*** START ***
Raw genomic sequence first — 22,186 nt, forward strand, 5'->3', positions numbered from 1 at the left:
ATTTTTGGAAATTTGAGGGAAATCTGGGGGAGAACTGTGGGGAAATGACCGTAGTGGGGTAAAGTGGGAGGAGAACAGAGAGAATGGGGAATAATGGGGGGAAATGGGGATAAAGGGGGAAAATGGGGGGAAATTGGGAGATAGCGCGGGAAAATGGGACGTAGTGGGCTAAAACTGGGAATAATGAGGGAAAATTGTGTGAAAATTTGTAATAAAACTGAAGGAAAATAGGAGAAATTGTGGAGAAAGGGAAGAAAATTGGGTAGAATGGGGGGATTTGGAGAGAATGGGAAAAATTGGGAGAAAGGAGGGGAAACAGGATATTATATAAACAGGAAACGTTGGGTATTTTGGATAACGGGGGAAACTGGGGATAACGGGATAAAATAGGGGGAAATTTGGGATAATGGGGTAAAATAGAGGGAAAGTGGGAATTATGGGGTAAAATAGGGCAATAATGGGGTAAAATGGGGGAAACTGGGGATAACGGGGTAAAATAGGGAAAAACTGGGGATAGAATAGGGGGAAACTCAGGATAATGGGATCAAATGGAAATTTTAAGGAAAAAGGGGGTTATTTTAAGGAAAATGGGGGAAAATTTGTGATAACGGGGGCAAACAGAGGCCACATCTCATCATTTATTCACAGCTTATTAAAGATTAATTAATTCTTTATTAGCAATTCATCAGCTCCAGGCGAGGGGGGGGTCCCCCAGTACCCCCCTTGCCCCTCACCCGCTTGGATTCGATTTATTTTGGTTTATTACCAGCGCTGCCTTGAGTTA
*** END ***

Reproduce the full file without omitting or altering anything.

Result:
Raw genomic sequence first — 22,186 nt, forward strand, 5'->3', positions numbered from 1 at the left:
ATTTTTGGAAATTTGAGGGAAATCTGGGGGAGAACTGTGGGGAAATGACCGTAGTGGGGTAAAGTGGGAGGAGAACAGAGAGAATGGGGAATAATGGGGGGAAATGGGGATAAAGGGGGAAAATGGGGGGAAATTGGGAGATAGCGCGGGAAAATGGGACGTAGTGGGCTAAAACTGGGAATAATGAGGGAAAATTGTGTGAAAATTTGTAATAAAACTGAAGGAAAATAGGAGAAATTGTGGAGAAAGGGAAGAAAATTGGGTAGAATGGGGGGATTTGGAGAGAATGGGAAAAATTGGGAGAAAGGAGGGGAAACAGGATATTATATAAACAGGAAACGTTGGGTATTTTGGATAACGGGGGAAACTGGGGATAACGGGATAAAATAGGGGGAAATTTGGGATAATGGGGTAAAATAGAGGGAAAGTGGGAATTATGGGGTAAAATAGGGCAATAATGGGGTAAAATGGGGGAAACTGGGGATAACGGGGTAAAATAGGGAAAAACTGGGGATAGAATAGGGGGAAACTCAGGATAATGGGATCAAATGGAAATTTTAAGGAAAAAGGGGGTTATTTTAAGGAAAATGGGGGAAAATTTGTGATAACGGGGGCAAACAGAGGCCACATCTCATCATTTATTCACAGCTTATTAAAGATTAATTAATTCTTTATTAGCAATTCATCAGCTCCAGGCGAGGGGGGGGTCCCCCAGTACCCCCCTTGCCCCTCACCCGCTTGGATTCGATTTATTTTGGTTTATTACCAGCGCTGCCTTGAGTTA